(i) Restriction Orifice (RO) at the downstream of blowdown valves.
These are used to ensure controlled flow rate in a blowdown piping or blowdown header.
When the blowdown valve (which is usually a FB or RB ball valve) opens to release the high pressure on its upstream, the restriction orifice plate at its downstream ensures that the flow is not excessive to overload the flare header. Usually the pressure drop in blowdown circuit across the restriction orifice could be very high say, typically 80-100 bar. If high pressure drop is achieved through a single stage device or by a device with not too many stages, there will be fall in temperature during the blowdown event due to Joule Thompson effect. Thus the design of the RO needs to take care of the low temperature.
(ii) Restriction Orifice (RO) in pump recirculation line.
ROs are also used in centrifugal pump’s recirculation line where a constant recirculation flow is required and control of recirculation and forward flow rate is not important. The recirculation ensures that cavitations / starvation cannot happen in the pump.
(iii) Restriction Orifice (RO) to restrict gas blow-by.
A typical case is the flow of hydrocarbon condensate from the high pressure separator to the low pressure separator. Usually a level control valve (LCV) controls the level of the high pressure separator. In case of the valve failure, the valve needs to open fully to stop separator from overflowing. Full open of LCV is accompanied by high rate of flow of condensate followed by flow of gas. To stop the downstream relieving system from overloading the gas flow is controlled by a restriction orifice at the downstream of the LCV. Similar application is seen in the heating medium flow into re-boiler to mitigate the effect of heating medium valve fail open position.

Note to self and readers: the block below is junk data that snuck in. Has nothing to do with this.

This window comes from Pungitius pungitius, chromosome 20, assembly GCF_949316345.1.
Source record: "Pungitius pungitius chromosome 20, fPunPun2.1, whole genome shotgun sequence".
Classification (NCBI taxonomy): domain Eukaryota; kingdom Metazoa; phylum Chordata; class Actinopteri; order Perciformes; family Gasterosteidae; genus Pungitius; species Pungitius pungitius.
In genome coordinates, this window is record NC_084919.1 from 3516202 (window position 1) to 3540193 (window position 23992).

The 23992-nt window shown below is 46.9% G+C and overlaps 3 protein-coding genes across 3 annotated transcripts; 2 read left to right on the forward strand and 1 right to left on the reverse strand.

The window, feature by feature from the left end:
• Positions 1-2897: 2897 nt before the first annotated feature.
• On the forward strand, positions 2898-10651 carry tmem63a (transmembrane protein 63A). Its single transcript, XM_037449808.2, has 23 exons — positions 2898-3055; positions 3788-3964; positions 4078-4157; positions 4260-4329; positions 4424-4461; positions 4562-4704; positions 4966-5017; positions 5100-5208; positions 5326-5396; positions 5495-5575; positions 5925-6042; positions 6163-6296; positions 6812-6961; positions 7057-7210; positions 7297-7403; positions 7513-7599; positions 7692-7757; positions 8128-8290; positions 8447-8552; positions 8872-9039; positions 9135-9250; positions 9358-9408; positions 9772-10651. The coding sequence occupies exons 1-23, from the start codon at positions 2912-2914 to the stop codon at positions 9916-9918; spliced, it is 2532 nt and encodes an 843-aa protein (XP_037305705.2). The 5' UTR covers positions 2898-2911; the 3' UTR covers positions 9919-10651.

(iv) Restriction Orifice (RO) to check excess flow.
ROs are used to restrict the excessive flow in case of a rupture. Thus in Well head applications if the down holes valves to be closed due to fire, the hydraulic power oil to the valve actuator is depressurized by the use of fusible plug which fuses and allows the hydraulic oil to leak through a RO at a restricted flow rate.
(v) Restriction Orifice (RO) for controlled pressurization.
During the start-up of a process plant, many plant sections are required to be pressurized with the incoming process fluid in controlled manner. This is because the upstream section will be usually at a much higher pressure than the downstream. Thus if there is no restriction on the flow rate, the initial flow rate may be very high and may damage the pipe line and equipment. ROs are used for gradual pressurization. To restrict the flow the ideal condition is to design for the choked flow for gas. As during the choked flow, the rate of flow will be less as it will be proportional to the square root of inlet pressure rather than to the differential pressure.
Followings are some of the useful publications which may be referred for Restriction Orifice (RO) details.
(i) Flow Measurement Engineering Handbook, by Richard W. Miller